a. Background: From selective breeding to genetic modification ................................................................... 8 b. The Scientific Debate.................................................................................................................................. 9

    3. Access to Information and Other Implications for Decision makers .............................................10 B. ECONOMIC AND POLITICAL/INSTITUTIONAL ASPECTS........................................................................11

    1. Risk/benefit Analysis......................................................................................................................12 a. Evaluating Benefits ................................................................................................................................... 13 b. Evaluating Risk......................................................................................................................................... 14 c. Examples................................................................................................................................................... 14

    (i) Uses in Controlled Environments........................................................................................................ 14 (ii) Introduction and Use in the Uncontrolled Environment...................................................................... 15

    d. Research and Sources of Information ....................................................................................................... 19 2. Risk Management ..........................................................................................................................20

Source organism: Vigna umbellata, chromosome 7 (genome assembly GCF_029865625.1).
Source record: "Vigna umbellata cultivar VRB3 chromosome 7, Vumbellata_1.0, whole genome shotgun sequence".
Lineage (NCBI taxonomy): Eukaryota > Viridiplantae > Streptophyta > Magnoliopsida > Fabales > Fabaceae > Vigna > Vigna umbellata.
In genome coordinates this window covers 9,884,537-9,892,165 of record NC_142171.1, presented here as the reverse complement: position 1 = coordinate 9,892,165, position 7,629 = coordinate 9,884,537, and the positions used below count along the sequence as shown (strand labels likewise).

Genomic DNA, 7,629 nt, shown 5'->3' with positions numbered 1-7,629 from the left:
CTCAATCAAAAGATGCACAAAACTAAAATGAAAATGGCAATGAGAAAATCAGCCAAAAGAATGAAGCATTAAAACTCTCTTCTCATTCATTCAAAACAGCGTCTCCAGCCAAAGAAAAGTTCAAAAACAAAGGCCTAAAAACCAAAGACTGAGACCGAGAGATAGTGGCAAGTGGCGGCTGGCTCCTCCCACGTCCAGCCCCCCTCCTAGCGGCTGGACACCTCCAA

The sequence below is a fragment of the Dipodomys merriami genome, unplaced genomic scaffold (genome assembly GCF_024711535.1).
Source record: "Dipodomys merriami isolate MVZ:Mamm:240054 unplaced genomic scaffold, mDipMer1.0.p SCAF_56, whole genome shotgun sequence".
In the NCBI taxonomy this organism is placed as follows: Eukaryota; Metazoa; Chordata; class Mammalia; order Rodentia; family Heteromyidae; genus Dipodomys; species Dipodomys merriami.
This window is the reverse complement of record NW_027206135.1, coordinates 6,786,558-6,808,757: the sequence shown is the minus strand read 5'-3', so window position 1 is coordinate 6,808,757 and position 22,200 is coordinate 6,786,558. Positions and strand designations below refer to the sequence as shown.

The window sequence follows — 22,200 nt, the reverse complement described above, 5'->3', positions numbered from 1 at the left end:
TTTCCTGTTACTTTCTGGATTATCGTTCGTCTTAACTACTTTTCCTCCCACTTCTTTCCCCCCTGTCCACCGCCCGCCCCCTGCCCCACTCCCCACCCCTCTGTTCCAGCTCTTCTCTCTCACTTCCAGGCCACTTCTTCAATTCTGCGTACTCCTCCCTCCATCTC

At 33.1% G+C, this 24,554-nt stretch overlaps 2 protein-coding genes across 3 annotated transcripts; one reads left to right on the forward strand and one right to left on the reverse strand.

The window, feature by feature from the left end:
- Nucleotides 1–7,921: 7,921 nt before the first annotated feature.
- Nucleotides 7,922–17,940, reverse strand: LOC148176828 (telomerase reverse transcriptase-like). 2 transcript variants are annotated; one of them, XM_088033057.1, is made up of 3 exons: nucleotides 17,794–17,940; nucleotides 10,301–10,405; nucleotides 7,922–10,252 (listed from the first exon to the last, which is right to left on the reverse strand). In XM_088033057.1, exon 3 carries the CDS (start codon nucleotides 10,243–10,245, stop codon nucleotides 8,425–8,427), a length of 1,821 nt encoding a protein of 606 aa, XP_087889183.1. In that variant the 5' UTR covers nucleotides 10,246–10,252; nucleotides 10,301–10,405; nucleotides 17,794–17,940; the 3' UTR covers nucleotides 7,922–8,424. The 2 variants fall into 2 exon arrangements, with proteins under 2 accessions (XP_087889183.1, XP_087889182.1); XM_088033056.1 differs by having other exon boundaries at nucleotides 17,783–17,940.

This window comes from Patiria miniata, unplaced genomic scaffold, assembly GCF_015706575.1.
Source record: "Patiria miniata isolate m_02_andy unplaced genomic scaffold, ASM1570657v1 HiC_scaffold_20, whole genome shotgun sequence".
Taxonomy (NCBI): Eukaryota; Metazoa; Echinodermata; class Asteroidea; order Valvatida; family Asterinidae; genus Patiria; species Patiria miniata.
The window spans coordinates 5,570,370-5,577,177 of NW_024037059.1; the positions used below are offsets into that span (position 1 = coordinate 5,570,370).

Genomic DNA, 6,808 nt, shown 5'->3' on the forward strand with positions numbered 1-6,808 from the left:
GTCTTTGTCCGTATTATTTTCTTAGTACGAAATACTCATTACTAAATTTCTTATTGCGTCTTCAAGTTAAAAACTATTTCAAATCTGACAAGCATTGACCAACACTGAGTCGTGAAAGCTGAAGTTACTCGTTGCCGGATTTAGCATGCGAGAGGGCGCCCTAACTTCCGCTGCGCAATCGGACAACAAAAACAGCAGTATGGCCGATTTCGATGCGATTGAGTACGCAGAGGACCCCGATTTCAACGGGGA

a. Impact Assessment Processes ................................................................................................................... 21 b. Public Awareness/Access to Information.................................................................................................. 22 c. Design of Regulatory Systems for GMO Development and Use .............................................................. 22

    C. SOCIO-CULTURAL IMPACTS ................................................................................................................23 III. CROSSCUTTING PRINCIPLES..................................................................................................27

    A. PRECAUTIONARY PRINCIPLE/APPROACH............................................................................................27 B. DEVELOPMENT...................................................................................................................................28 C. INTELLECTUAL PROPERTY RIGHTS, INDIGENOUS KNOWLEDGE, AND TRADITIONAL

    AGRICULTURAL PRACTICES...............................................................................................................28 D. BILATERAL AND MULTILATERAL AID AND TECHNICAL ASSISTANCE PROGRAMMES .........................29

    IV. IV. INSTITUTIONS AND ADMINISTRATIVE FRAMEWORKS .........................................31 A. INTERNATIONAL INSTRUMENTS AND INSTITUTIONS ...........................................................................31